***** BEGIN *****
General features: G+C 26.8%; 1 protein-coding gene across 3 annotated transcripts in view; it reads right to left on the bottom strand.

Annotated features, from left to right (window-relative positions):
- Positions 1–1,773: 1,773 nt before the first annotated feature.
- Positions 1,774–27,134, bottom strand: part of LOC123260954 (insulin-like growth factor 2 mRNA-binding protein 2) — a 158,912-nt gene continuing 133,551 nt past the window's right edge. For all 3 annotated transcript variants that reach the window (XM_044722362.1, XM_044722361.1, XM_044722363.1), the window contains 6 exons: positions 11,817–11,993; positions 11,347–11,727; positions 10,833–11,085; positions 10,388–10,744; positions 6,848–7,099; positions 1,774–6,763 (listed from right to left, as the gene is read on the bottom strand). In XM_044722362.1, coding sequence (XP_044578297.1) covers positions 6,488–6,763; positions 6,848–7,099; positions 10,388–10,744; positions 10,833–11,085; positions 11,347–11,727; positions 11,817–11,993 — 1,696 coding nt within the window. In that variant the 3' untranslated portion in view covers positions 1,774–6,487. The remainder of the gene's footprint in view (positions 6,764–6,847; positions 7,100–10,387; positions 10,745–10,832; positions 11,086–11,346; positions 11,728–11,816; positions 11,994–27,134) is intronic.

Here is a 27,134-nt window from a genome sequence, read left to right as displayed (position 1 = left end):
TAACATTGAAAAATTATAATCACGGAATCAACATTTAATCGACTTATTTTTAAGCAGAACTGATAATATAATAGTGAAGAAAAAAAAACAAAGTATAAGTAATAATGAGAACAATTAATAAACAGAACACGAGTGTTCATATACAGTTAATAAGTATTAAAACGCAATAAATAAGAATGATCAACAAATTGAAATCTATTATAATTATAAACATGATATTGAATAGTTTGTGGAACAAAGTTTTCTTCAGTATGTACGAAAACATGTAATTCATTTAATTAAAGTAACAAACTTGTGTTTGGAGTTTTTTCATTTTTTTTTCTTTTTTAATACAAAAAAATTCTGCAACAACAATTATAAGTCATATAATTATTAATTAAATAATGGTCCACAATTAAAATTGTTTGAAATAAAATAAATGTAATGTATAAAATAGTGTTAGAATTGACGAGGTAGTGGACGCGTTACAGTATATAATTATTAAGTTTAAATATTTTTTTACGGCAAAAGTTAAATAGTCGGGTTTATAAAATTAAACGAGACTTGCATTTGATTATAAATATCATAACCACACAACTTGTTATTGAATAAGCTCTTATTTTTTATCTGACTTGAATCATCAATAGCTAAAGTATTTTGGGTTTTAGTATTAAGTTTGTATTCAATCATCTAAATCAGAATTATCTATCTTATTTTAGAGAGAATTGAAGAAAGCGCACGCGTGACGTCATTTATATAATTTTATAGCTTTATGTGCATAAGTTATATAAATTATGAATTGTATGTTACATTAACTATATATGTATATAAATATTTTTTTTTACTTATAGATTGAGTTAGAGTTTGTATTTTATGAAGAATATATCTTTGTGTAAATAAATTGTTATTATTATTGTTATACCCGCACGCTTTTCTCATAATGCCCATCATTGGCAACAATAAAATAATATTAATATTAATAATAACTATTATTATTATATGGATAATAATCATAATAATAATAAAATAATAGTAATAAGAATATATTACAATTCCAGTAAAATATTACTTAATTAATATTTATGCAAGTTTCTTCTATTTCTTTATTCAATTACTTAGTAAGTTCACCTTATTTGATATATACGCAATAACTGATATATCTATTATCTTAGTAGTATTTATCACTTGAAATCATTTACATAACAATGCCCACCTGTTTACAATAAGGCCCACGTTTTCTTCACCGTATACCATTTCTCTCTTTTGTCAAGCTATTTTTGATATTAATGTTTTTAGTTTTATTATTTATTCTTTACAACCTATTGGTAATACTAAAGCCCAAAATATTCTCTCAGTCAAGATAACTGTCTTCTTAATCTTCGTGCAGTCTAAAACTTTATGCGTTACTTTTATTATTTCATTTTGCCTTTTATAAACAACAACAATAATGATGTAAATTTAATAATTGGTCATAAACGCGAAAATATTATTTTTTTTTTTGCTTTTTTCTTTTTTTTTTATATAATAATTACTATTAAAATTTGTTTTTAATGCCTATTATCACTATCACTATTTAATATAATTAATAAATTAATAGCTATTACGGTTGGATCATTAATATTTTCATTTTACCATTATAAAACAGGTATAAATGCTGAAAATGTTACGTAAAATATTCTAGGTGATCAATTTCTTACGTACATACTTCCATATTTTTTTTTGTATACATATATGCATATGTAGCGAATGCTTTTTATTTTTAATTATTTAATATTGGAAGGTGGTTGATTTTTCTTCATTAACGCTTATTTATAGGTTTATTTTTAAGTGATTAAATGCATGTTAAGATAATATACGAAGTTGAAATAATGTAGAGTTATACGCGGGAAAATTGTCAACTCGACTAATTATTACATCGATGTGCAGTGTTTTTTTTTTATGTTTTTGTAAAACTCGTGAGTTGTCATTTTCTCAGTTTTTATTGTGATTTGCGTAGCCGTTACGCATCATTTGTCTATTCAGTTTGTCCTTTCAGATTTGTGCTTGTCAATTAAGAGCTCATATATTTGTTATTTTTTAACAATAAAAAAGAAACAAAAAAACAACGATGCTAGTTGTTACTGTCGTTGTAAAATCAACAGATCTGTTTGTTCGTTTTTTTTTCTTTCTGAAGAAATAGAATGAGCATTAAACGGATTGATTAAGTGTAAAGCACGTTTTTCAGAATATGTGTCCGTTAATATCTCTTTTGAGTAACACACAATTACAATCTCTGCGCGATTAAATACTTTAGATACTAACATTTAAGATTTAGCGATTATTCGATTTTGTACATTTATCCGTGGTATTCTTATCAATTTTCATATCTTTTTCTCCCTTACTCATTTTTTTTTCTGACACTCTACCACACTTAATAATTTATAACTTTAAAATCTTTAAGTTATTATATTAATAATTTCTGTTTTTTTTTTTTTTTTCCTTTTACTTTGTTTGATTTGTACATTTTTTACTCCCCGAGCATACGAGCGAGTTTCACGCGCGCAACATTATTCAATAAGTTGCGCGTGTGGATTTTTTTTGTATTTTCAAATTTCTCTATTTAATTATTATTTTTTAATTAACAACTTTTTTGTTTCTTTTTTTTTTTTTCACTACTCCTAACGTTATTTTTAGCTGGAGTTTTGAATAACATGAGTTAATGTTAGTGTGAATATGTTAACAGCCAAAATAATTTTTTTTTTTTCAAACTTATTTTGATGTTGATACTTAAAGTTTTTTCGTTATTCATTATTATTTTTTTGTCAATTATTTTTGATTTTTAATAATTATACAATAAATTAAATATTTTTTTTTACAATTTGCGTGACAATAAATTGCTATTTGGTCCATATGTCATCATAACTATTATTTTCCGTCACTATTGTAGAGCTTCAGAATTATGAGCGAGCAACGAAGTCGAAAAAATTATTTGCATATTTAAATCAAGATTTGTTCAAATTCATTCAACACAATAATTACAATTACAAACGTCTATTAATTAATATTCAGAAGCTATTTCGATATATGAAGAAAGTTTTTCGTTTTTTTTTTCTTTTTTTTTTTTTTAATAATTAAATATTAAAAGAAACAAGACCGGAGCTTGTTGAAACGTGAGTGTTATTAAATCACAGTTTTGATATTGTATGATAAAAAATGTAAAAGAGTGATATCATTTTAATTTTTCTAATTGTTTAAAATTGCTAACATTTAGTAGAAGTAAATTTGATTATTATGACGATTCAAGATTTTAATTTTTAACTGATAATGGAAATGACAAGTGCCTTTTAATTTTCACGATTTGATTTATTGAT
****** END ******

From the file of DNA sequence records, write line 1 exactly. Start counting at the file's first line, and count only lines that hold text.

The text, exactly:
General features: G+C 26.8%; 1 protein-coding gene across 3 annotated transcripts in view; it reads right to left on the bottom strand.